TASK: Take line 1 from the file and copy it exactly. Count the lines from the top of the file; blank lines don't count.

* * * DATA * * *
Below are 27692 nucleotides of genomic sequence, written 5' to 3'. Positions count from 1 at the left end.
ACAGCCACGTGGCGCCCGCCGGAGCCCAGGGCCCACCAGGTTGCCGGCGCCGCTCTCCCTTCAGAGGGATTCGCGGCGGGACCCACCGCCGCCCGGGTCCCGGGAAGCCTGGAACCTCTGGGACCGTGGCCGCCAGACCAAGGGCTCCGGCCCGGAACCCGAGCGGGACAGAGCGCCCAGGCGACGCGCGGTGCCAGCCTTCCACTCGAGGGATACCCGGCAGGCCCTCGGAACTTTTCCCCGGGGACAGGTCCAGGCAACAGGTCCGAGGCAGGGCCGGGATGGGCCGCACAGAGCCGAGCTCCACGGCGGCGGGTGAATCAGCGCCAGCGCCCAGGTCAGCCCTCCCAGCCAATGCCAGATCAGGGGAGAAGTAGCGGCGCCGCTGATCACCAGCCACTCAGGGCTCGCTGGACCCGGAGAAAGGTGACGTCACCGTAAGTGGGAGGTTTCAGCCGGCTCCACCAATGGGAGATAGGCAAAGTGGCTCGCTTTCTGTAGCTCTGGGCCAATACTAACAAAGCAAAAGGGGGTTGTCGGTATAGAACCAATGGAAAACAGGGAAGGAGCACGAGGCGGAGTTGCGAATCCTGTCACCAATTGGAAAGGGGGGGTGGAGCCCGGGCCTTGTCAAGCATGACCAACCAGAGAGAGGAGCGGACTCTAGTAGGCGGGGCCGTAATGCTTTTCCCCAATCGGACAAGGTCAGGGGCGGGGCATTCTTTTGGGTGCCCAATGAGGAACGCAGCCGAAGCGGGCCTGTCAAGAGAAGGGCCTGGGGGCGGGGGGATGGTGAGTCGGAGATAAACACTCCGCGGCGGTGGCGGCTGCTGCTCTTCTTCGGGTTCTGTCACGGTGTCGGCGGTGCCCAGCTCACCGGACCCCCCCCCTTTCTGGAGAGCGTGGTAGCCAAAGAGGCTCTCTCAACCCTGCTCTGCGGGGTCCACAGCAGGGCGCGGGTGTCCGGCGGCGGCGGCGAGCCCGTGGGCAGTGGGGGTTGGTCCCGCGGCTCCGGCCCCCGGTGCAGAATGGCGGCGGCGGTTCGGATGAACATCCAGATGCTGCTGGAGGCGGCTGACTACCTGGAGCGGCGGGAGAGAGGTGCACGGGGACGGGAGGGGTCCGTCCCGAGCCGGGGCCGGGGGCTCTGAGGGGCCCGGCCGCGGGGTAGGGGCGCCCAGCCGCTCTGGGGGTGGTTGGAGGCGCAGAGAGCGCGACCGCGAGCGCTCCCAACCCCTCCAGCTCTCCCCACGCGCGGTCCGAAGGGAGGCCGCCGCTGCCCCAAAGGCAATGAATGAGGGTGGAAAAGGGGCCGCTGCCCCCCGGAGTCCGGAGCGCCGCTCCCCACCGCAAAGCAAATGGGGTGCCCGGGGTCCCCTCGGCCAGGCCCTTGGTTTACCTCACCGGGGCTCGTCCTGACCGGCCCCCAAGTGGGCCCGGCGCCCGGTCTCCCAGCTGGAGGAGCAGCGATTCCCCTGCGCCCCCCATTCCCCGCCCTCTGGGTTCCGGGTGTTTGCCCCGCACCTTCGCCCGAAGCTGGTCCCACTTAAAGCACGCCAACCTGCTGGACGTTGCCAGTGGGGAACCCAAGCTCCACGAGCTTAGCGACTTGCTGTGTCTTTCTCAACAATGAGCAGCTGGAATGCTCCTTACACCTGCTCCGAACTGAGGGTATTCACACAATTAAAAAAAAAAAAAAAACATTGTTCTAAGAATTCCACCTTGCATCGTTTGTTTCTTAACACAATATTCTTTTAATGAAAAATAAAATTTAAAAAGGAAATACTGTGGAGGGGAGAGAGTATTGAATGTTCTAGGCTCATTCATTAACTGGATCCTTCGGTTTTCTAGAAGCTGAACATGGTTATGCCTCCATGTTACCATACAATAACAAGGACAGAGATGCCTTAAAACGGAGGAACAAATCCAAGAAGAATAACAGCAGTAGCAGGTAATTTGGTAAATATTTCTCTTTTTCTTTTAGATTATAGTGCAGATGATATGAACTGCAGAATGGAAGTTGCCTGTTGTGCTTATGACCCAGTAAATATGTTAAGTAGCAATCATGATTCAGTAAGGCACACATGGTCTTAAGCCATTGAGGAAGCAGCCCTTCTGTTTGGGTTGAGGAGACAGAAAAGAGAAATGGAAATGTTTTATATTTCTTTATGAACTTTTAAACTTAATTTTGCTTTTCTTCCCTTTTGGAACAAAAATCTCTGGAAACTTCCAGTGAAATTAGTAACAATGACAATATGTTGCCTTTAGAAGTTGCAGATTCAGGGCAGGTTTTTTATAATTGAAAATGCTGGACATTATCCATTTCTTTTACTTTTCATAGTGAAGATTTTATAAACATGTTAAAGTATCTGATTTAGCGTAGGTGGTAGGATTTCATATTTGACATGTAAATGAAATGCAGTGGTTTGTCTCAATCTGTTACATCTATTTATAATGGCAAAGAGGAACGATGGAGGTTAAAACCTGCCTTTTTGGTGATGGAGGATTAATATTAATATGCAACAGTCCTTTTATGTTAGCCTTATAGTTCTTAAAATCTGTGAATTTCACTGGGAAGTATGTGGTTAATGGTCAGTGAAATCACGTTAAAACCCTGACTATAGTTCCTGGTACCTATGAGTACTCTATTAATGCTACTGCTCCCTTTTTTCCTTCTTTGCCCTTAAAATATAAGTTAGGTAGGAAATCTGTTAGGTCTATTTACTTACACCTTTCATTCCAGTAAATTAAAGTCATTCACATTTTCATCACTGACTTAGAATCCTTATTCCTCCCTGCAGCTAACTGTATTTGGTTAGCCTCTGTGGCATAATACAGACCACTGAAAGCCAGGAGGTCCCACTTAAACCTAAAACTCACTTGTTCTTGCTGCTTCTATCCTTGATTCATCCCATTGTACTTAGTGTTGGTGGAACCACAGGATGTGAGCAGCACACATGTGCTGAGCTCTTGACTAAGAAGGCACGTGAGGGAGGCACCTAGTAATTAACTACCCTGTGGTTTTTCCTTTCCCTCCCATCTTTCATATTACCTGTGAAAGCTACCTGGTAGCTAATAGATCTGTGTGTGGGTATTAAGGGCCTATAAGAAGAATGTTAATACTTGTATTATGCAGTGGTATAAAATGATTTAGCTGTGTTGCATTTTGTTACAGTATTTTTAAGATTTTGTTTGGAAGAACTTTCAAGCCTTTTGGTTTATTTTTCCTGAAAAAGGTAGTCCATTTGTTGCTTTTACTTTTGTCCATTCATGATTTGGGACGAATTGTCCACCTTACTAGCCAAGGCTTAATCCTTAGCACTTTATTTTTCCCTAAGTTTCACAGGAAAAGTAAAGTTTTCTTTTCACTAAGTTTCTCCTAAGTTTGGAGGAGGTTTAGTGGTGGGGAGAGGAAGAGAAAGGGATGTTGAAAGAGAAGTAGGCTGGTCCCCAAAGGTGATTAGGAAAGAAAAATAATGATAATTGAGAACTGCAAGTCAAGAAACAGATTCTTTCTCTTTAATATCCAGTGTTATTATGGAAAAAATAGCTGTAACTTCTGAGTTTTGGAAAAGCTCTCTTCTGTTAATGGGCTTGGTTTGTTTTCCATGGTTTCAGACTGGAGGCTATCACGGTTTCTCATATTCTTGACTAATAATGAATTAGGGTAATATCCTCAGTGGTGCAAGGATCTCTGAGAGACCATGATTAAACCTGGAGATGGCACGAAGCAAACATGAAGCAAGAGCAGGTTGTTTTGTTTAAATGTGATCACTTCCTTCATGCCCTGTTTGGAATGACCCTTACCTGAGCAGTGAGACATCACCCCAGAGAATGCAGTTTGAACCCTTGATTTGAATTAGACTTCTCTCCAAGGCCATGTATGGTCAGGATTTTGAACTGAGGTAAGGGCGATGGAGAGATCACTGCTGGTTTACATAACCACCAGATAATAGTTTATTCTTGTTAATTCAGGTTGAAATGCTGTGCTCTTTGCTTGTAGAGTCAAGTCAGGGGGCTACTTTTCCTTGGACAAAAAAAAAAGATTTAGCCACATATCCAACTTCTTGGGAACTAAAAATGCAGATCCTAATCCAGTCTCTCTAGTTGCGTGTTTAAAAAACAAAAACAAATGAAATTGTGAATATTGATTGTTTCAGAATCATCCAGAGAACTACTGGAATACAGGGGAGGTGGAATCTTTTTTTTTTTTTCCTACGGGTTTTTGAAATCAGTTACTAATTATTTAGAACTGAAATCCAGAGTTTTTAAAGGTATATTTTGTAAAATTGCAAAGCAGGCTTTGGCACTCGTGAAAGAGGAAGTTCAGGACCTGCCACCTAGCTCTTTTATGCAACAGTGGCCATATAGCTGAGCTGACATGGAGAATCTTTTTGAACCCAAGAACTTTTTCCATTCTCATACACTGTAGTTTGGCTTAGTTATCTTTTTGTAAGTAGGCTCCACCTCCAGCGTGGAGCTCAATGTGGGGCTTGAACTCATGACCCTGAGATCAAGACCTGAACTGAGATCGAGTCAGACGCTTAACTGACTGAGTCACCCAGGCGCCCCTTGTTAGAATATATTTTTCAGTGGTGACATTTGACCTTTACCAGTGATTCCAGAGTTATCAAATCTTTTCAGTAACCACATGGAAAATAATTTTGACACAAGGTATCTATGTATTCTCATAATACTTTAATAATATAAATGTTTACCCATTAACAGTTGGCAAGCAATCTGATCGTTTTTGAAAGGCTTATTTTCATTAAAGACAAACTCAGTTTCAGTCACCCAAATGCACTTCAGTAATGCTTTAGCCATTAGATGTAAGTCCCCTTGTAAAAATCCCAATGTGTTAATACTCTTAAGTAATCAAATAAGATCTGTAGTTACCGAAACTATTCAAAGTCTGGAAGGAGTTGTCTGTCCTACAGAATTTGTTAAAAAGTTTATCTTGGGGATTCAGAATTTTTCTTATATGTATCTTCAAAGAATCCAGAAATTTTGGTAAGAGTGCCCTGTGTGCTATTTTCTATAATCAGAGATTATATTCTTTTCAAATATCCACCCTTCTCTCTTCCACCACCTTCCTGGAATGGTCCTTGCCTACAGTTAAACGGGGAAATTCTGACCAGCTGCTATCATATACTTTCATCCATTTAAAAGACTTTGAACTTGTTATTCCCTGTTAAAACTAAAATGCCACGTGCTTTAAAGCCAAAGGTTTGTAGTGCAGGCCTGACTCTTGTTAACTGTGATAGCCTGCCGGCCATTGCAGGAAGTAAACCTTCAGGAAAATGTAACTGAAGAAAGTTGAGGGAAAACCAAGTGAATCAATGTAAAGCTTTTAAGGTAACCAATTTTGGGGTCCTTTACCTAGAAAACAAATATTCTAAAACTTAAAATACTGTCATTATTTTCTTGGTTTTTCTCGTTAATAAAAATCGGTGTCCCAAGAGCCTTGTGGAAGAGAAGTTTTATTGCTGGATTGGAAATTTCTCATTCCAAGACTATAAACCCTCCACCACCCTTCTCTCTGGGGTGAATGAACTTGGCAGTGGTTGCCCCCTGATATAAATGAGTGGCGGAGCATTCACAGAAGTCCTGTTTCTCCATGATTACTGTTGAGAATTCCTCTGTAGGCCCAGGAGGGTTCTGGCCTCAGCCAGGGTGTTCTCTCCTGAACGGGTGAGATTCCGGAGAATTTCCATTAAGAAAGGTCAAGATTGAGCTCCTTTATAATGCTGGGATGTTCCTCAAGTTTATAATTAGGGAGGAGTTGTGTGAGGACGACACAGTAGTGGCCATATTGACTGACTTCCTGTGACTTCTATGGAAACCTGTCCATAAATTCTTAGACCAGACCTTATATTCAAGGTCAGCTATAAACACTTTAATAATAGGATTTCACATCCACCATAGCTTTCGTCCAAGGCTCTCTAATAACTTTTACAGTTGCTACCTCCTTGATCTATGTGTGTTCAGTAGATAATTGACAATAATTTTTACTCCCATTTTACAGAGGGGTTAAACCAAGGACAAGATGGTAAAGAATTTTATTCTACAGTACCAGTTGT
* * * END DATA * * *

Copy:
Below are 27692 nucleotides of genomic sequence, written 5' to 3'. Positions count from 1 at the left end.